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Adviser workshop: how to use cashflow planning tools properly

In the wake of Rory Percival saying that the Financial Conduct Authority had 'effectively mandated' the use of cash flow planning, we ask advisers with experience of the tool for their top tips on getting cash flow planning right.

Alasdair says...

What helped my understanding of cashflow is being very clear and confident about what is going on behind the scenes. Even the simplest cashflow tools are actually really complex.

You can make cashflow forecasting tell you anything you want it to, because you are in control of the variables. Our approach is to know and understand what the variables are and make sure they are consistent all the way through the process. We use Voyant. There are about 25 assumptions built in behind the scenes that you can amend.

Only use the default assumptions in the cashflow software, unless there is a really compelling reason not to. If a client has specific inflation concerns, you might test the plan in a high inflation environment. But it would only be in rare scenarios like that.

Leaving the assumptions alone also means you avoid iteration bias. This happens when repeated changes lead you to lose your starting point and create different results without meaning to. Another bias is the availability heuristic, whereby specific scenarios are factored in solely because information is available about them.

Remember, cashflow forecasting tools are exactly that: tools. 

Top tip: Be aware of your own biases.

Top quote: 

'One school of thought almost presupposes they present objective fact. But a forecast, by definition, must have some elements of subjectivity.'

Alasdair Walker is chartered financial planner at Hunter, Aitkenhead & Walker

 

Alasdair says...

What helped my understanding of cashflow is being very clear and confident about what is going on behind the scenes. Even the simplest cashflow tools are actually really complex.

You can make cashflow forecasting tell you anything you want it to, because you are in control of the variables. Our approach is to know and understand what the variables are and make sure they are consistent all the way through the process. We use Voyant. There are about 25 assumptions built in behind the scenes that you can amend.

Only use the default assumptions in the cashflow software, unless there is a really compelling reason not to. If a client has specific inflation concerns, you might test the plan in a high inflation environment. But it would only be in rare scenarios like that.

Leaving the assumptions alone also means you avoid iteration bias. This happens when repeated changes lead you to lose your starting point and create different results without meaning to. Another bias is the availability heuristic, whereby specific scenarios are factored in solely because information is available about them.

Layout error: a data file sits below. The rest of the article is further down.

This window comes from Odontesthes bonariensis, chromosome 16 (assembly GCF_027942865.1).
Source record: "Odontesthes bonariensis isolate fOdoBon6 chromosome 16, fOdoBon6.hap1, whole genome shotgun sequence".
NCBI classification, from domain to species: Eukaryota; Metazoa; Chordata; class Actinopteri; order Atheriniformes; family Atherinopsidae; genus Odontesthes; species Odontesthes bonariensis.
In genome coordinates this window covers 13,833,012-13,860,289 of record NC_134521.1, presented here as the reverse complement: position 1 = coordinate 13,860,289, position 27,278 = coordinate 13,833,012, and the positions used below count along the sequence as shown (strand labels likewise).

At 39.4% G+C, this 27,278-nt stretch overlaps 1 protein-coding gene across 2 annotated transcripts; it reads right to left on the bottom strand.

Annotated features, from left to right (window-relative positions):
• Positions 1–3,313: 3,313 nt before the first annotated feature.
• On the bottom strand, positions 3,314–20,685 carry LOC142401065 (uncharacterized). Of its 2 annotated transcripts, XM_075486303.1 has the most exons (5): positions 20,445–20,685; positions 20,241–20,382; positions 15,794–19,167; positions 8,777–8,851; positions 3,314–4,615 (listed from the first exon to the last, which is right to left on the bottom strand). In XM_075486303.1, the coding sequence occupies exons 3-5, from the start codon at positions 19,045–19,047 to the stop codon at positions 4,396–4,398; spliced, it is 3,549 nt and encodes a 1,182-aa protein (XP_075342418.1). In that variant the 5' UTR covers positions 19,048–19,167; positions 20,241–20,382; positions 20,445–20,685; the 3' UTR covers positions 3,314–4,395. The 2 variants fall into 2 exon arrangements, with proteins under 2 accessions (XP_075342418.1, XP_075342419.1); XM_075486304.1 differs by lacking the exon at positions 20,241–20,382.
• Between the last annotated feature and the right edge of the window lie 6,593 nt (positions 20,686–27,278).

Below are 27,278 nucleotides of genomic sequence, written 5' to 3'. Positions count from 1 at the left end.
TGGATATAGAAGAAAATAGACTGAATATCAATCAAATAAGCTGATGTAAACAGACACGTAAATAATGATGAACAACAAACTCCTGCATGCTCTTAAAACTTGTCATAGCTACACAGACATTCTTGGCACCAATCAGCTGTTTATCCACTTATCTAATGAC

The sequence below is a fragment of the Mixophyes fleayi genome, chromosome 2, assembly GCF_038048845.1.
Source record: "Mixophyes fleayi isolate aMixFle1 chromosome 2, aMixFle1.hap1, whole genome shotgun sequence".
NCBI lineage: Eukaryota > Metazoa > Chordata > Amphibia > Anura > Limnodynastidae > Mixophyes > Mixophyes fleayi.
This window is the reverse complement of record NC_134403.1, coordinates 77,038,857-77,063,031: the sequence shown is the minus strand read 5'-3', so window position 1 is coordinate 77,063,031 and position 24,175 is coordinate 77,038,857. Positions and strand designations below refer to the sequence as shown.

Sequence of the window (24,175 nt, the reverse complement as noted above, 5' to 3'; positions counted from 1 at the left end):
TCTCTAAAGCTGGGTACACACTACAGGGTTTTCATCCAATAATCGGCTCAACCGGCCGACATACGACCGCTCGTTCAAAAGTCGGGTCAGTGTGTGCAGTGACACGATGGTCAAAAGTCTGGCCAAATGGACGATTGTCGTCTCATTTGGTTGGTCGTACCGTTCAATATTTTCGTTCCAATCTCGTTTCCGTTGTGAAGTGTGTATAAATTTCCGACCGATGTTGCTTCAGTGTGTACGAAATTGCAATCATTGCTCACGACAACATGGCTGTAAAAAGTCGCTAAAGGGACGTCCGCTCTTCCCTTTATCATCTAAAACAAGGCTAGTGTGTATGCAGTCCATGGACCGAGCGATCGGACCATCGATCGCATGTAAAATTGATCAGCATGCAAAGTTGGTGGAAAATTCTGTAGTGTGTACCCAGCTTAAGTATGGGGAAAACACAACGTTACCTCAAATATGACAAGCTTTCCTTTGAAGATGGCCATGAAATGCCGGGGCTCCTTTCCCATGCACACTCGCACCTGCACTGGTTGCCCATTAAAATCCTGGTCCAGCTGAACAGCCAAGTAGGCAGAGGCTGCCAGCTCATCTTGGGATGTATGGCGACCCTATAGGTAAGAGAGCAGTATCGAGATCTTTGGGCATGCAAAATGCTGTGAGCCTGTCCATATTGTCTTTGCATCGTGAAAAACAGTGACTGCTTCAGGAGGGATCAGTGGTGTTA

Remember, cashflow forecasting tools are exactly that: tools. 

Top tip: Be aware of your own biases.

Top quote: 

'One school of thought almost presupposes they present objective fact. But a forecast, by definition, must have some elements of subjectivity.'

Alasdair Walker is chartered financial planner at Hunter, Aitkenhead & Walker

 

Andrew says...

If you do cashflow planning, then you need to embrace it and stick with it. It is not something to just dip in and out of. It requires discipline and commitment.

We use Prestwood’s Truth software and we deal with fairly high-end clients. If you are dealing with complex clients such as these, then you must embrace the complexity. That is how you show value.

Cashflow planning with pensions is hard to get to grips with. In particular, care must be taken when inputting drawdowns in a certain way and reflecting the effect of the lifetime allowance on a cashflow.

It is also important to remember the advice you give the client is not the report you give them at the end. Rather, the advice comes from the conclusions shown by the plan. That is what the cashflow is for: not the five-page, nor the 155-page, report at the end. Advisers easily get caught up in the assumption the final report is what matters. Actually, the process is what matters.

Make sure you agree the assumptions behind the plan with the client first. But, if they turn around and strongly disagree, remember it is their plan. In general, it is about them.

Top tip: Be disciplined when using cashflow planning.

Top quote: 

'I do not advocate the use of one specific tool over another. It does not matter which you use, as long as you use it properly.'

Andrew Elson is managing director at Berry & Oak

What Twitter thinks...

We asked financial planners in the Twittersphere to give us their thoughts on how to use cash flow planning tools properly. It was one of our most popular #journorequests online.

Here is what they said:

Comment & analysis

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